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Article

10-Gingerol Targets Lipid Rafts Associated PI3K/Akt Signaling in Radio-Resistant Triple Negative Breast Cancer Cells

1
Subtropical/tropical organism gene bank, Jeju National University, Jeju 63243, Korea
2
Interdisciplinary Graduate Program in Advanced Convergence Technology and Science, Jeju National University, Jeju 63243, Korea
3
Faculty of Biotechnology, College of Applied Life Sciences, SARI, Jeju National University, Jeju 63243, Korea
*
Author to whom correspondence should be addressed.
Academic Editor: Jóhannes Reynisson FRSC
Molecules 2020, 25(14), 3164; https://doi.org/10.3390/molecules25143164
Received: 13 June 2020 / Revised: 9 July 2020 / Accepted: 10 July 2020 / Published: 10 July 2020
(This article belongs to the Special Issue Advances in Anticancer Drug Discovery)

Abstract

10-Gingerol is a major phenolic lipid found in the rhizomes of ginger (Zingiber officinale). Being amphiphilic in nature, phenolic lipids have the ability to incorporate into cell membranes and modulate membrane properties. The purpose of the present study was to evaluate the effects of 10-gingerol on lipid raft/membrane raft modulation in radio-resistant triple negative breast cancer (MDA-MB-231/IR) cells. The effects of 10-gingerol on MDA-MB-231/IR cells’ proliferation, clonogenic growth, migration, and invasion were assayed using MTT, colony formation, cell migration, and invasion assays, respectively. Sucrose density gradient centrifugation was used to extract lipid rafts. Western blotting and immunofluorescence were employed to assess the effects of 10-gingerol on lipid raft/membrane raft modulation and lipid rafts-associated PI3K/Akt signaling. Cholesterol measurements were carried out using a commercially available kit. 10-gingerol suppressed the proliferation, migration, invasion, and induced apoptosis through targeting the PI3K/Akt signaling pathway in MDA-MB-231/IR cells. Moreover, 10-gingerol was found to modulate the lipid rafts of MDA-MB-231/IR cells and attenuate the key PI3K/Akt signaling components in lipid rafts. The cholesterol content of the lipid rafts and rafts-resident Akt signaling were also affected by exposure to 10-gingerol. The results of the present study highlight rafts-associated PI3K/Akt signaling as a new target of 10-gingerol in MDA-MB-231/IR cells, thus rationalizing a new rafts-mediated treatment approach for radio-resistant triple negative breast cancer cells.
Keywords: 10-gingerol; ginger; breast cancer; lipid rafts; radio-resistance 10-gingerol; ginger; breast cancer; lipid rafts; radio-resistance

1. Introduction

Breast cancer is the most frequent malignancy in females worldwide and is a molecularly heterogeneous disease [1]. Molecular features associated with tumor heterogeneity play a key role in determining treatment plans for breast cancer [2]. Among the breast cancer subtypes, hormone receptor-positive tumors respond to endocrine therapy, while endocrine therapy is not beneficial for triple negative tumors, as they do not express hormone receptors, making it difficult to treat with currently available breast cancer treatments [2]. Breast cancer patients with metastatic disease are mainly treated with chemo- and radiotherapies to enhance the overall survival. Adverse side effects and development resistance after therapy initiation have been identified as major disadvantages of chemo- and radiotherapies. Therefore, it is of great significance to investigate new anti-breast cancer agents, which can effectively target chemo-and radioresistant breast tumor cells without exerting adverse side effects.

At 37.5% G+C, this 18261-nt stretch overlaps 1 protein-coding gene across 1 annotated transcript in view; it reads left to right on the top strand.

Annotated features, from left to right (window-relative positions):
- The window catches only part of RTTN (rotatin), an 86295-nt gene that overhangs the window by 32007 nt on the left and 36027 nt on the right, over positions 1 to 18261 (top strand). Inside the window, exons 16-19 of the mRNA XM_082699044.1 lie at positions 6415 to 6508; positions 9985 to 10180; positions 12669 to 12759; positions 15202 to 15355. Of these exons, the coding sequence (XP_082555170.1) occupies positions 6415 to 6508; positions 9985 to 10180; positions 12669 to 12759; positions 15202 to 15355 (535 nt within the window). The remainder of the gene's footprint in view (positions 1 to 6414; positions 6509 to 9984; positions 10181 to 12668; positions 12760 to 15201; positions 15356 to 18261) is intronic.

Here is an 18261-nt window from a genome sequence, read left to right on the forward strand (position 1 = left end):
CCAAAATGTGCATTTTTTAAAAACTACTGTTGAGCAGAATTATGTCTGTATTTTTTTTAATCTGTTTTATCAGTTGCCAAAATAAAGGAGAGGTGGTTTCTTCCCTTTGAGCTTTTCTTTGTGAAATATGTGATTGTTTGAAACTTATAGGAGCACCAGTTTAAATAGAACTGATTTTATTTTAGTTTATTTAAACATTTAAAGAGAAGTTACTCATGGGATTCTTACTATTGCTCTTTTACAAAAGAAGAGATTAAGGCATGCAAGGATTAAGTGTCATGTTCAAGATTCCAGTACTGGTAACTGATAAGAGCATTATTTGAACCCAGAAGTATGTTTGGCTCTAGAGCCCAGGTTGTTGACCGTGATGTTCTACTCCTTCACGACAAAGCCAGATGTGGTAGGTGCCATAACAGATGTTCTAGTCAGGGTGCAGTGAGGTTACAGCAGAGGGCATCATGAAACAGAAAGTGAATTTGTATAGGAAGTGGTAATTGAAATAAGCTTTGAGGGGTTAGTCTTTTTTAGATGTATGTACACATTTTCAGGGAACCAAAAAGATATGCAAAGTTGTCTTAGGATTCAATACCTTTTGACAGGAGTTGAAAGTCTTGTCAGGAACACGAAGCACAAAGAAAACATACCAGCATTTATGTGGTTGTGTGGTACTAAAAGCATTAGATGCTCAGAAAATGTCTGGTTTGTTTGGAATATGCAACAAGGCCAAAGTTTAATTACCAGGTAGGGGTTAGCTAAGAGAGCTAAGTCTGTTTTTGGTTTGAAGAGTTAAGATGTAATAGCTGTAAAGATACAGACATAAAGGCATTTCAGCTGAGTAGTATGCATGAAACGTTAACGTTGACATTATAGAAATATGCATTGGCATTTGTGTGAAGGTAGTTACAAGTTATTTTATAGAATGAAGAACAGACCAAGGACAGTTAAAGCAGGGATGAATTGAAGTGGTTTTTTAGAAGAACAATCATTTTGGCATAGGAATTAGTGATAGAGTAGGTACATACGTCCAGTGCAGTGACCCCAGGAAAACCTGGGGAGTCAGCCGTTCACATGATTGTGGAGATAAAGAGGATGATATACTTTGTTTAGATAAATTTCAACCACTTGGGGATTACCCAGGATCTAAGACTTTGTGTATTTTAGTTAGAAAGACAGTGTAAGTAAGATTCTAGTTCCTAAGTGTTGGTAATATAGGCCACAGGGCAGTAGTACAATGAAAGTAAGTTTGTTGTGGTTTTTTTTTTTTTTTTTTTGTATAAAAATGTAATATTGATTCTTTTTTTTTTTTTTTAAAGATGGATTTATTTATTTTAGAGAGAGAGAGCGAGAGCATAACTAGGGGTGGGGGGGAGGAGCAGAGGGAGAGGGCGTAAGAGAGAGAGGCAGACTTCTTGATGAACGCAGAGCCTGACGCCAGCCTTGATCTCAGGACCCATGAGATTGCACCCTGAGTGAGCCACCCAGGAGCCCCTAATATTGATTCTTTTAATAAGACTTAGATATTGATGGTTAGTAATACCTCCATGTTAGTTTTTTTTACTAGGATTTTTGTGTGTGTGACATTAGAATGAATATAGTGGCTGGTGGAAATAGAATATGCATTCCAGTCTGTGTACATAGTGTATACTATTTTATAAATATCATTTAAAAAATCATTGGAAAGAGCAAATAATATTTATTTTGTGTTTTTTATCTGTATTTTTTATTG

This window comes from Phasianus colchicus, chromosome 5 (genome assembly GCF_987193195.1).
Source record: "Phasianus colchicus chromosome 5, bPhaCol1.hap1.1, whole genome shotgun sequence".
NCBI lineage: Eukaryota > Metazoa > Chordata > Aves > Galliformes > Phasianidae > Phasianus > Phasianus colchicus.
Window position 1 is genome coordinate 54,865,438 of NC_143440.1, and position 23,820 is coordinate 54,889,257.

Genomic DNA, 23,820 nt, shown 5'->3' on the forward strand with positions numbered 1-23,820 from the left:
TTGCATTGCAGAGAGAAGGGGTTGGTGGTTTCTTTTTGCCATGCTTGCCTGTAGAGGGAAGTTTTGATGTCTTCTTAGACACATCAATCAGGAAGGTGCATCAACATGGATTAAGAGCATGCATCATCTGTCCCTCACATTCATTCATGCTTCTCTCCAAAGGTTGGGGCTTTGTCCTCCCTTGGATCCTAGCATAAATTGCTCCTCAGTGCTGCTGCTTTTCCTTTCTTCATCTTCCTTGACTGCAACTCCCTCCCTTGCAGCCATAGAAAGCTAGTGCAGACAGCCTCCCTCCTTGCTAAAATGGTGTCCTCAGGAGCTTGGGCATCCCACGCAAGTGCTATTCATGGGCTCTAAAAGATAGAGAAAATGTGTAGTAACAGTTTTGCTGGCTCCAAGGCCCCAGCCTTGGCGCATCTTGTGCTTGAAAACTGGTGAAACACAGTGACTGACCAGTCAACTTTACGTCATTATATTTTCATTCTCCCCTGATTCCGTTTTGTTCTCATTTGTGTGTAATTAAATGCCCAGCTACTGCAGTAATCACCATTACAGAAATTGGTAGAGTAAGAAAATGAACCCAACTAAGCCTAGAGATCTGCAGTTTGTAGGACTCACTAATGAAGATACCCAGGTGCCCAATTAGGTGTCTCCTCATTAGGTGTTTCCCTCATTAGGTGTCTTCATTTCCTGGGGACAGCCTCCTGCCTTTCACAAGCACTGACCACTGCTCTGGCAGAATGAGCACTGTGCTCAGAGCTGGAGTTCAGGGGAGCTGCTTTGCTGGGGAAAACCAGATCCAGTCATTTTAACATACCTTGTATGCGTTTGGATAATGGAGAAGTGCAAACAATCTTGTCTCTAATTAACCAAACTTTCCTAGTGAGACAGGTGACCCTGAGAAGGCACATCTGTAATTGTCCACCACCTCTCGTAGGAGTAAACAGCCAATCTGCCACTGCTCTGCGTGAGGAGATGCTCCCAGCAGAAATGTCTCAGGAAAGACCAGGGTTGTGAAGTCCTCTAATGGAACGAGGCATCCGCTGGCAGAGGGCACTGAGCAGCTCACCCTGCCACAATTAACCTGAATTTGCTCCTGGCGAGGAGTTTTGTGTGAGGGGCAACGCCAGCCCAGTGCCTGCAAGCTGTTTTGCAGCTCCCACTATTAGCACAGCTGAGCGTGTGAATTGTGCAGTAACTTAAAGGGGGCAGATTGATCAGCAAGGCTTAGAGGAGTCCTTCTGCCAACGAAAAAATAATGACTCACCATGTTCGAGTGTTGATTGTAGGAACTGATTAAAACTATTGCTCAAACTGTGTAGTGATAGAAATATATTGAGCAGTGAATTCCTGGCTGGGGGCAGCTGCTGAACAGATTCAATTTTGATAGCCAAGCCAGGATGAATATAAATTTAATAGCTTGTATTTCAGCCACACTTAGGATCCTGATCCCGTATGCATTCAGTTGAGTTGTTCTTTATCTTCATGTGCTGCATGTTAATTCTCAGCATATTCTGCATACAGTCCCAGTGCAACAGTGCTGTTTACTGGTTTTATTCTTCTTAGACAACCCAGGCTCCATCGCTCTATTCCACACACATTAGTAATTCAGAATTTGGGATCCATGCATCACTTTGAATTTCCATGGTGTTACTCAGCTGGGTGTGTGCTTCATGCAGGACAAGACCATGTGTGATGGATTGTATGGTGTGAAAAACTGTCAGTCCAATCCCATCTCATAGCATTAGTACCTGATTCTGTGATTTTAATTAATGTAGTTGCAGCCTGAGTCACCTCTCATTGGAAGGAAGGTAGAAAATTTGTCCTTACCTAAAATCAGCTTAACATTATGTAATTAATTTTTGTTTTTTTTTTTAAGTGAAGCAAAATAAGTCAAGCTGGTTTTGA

Lipid/membrane rafts are highly dynamic, low-density, cholesterol-rich, sphingolipid-rich domains of the plasma membrane that can serve as platforms for a number of signaling proteins responsible for various molecular and cellular events [3,4]. By compartmentalizing different signaling pathways, lipid rafts have been reported to regulate cellular signaling routes between cell membrane and intracellular sites [3]. Cholesterol plays a key role in lipid rafts organization and stabilization. Notably, the presence of major components of cancer signaling pathways such as PI3K/Akt, EGF/EGFR, RAS, JNK-MMP2/9, and estrogen makes lipid rafts a promising therapeutic target in anti-cancer therapy [3,4]. Cancer cells have been reported to contain higher levels of cholesterol and lipid rafts than their normal counterparts [3,4], and cholesterol has been reported to play a prominent role in the development of radio-resistance [5]. Some studies have demonstrated the role that lipid rafts play in radiotherapy resistance. A recent study has shown that the integrity of lipid rafts remains steady, even after radiation exposure [6]. Another recent study illustrates that radiation can enhance the integrity of lipid rafts in lung cancer cells, which might contribute to the development of radiation resistance [7]. Bionda et al. 2007 have shown that the radio-resistance of head and neck squamous carcinoma is associated with some defects in lipid rafts clustering [8]. Some investigations report that several natural products and synthetic chemicals can modulate the structure and function of lipid rafts [3].
Natural products have been used for a number of clinical applications since ancient times [9]. Ginger is one of the most commonly used condiments in the world. It has a long history of ethnomedicinal use dating back 3000 years [10]. Ginger has been used for the treatment of various ailments, including arthritis, pains, atherosclerosis, depression, common colds, and infections [10]. Among a large variety of phytochemicals, gingerols, paradols, shogaols, and lactones are commonly found in ginger. Additionally, organic extracts of ginger and compounds have been reported to exert numerous pharmacological effects including anti-cancer, anti-oxidant, anti-inflammatory, immunomodulatory, and anti-hyperlipemic properties [10,11].